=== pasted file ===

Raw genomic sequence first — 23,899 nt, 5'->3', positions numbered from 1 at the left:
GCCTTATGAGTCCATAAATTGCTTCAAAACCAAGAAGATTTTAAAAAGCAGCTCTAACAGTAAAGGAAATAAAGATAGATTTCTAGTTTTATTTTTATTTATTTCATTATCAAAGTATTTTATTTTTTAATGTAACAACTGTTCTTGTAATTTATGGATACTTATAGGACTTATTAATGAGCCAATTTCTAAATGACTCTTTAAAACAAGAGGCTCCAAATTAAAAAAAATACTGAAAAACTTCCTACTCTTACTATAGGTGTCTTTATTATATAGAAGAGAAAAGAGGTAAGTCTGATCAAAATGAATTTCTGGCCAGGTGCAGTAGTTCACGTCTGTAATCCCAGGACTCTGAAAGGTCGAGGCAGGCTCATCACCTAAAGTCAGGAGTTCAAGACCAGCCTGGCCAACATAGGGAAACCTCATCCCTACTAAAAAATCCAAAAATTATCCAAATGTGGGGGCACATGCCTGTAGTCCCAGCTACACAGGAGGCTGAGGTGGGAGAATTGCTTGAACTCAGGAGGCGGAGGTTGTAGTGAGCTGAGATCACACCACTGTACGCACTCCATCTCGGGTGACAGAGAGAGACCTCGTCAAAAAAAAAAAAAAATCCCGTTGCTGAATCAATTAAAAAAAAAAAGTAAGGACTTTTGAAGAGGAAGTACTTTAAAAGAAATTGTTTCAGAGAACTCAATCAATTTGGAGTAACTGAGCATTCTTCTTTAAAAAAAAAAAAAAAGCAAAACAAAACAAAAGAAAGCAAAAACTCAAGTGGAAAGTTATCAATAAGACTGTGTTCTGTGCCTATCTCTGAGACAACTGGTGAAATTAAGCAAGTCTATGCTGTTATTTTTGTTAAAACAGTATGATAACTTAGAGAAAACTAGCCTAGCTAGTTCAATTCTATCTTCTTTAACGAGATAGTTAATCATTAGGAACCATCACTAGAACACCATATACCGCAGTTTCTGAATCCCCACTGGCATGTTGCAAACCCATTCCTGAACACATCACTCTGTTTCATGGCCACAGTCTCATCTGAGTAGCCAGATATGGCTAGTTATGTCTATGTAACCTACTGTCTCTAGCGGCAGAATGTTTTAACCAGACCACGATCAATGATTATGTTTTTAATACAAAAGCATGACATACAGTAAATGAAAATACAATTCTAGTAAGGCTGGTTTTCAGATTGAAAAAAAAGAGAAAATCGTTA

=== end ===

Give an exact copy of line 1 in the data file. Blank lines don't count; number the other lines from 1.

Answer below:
Raw genomic sequence first — 23,899 nt, 5'->3', positions numbered from 1 at the left: